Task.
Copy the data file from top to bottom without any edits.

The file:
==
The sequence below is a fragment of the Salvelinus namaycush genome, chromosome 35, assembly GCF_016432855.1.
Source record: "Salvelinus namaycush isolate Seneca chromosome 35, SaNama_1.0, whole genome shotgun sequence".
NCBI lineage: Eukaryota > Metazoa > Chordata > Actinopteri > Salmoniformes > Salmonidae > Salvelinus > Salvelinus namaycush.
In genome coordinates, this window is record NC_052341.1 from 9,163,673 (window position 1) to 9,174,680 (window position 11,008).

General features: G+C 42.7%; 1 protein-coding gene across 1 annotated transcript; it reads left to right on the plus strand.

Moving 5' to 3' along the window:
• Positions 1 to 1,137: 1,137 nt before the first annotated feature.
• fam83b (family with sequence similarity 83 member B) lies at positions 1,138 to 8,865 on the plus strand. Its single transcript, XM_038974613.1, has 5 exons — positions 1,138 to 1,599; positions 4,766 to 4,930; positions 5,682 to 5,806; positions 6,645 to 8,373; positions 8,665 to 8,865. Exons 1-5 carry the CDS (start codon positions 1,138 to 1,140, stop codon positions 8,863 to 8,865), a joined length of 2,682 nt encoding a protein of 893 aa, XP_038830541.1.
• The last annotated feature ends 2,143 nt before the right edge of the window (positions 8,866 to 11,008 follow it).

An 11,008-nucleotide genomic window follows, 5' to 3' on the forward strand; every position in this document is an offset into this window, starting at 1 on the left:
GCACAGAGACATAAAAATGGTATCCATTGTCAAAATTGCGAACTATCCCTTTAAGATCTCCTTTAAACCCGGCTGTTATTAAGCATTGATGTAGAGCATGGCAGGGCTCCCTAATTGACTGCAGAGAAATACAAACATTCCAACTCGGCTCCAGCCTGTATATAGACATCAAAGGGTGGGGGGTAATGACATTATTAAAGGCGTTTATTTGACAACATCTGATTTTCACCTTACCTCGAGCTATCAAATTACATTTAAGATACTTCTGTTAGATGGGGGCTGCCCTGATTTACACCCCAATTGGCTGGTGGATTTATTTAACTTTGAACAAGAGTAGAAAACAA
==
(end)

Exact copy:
The sequence below is a fragment of the Salvelinus namaycush genome, chromosome 35, assembly GCF_016432855.1.
Source record: "Salvelinus namaycush isolate Seneca chromosome 35, SaNama_1.0, whole genome shotgun sequence".
NCBI lineage: Eukaryota > Metazoa > Chordata > Actinopteri > Salmoniformes > Salmonidae > Salvelinus > Salvelinus namaycush.
In genome coordinates, this window is record NC_052341.1 from 9,163,673 (window position 1) to 9,174,680 (window position 11,008).

General features: G+C 42.7%; 1 protein-coding gene across 1 annotated transcript; it reads left to right on the plus strand.

Moving 5' to 3' along the window:
• Positions 1 to 1,137: 1,137 nt before the first annotated feature.
• fam83b (family with sequence similarity 83 member B) lies at positions 1,138 to 8,865 on the plus strand. Its single transcript, XM_038974613.1, has 5 exons — positions 1,138 to 1,599; positions 4,766 to 4,930; positions 5,682 to 5,806; positions 6,645 to 8,373; positions 8,665 to 8,865. Exons 1-5 carry the CDS (start codon positions 1,138 to 1,140, stop codon positions 8,863 to 8,865), a joined length of 2,682 nt encoding a protein of 893 aa, XP_038830541.1.
• The last annotated feature ends 2,143 nt before the right edge of the window (positions 8,866 to 11,008 follow it).

An 11,008-nucleotide genomic window follows, 5' to 3' on the forward strand; every position in this document is an offset into this window, starting at 1 on the left:
GCACAGAGACATAAAAATGGTATCCATTGTCAAAATTGCGAACTATCCCTTTAAGATCTCCTTTAAACCCGGCTGTTATTAAGCATTGATGTAGAGCATGGCAGGGCTCCCTAATTGACTGCAGAGAAATACAAACATTCCAACTCGGCTCCAGCCTGTATATAGACATCAAAGGGTGGGGGGTAATGACATTATTAAAGGCGTTTATTTGACAACATCTGATTTTCACCTTACCTCGAGCTATCAAATTACATTTAAGATACTTCTGTTAGATGGGGGCTGCCCTGATTTACACCCCAATTGGCTGGTGGATTTATTTAACTTTGAACAAGAGTAGAAAACAA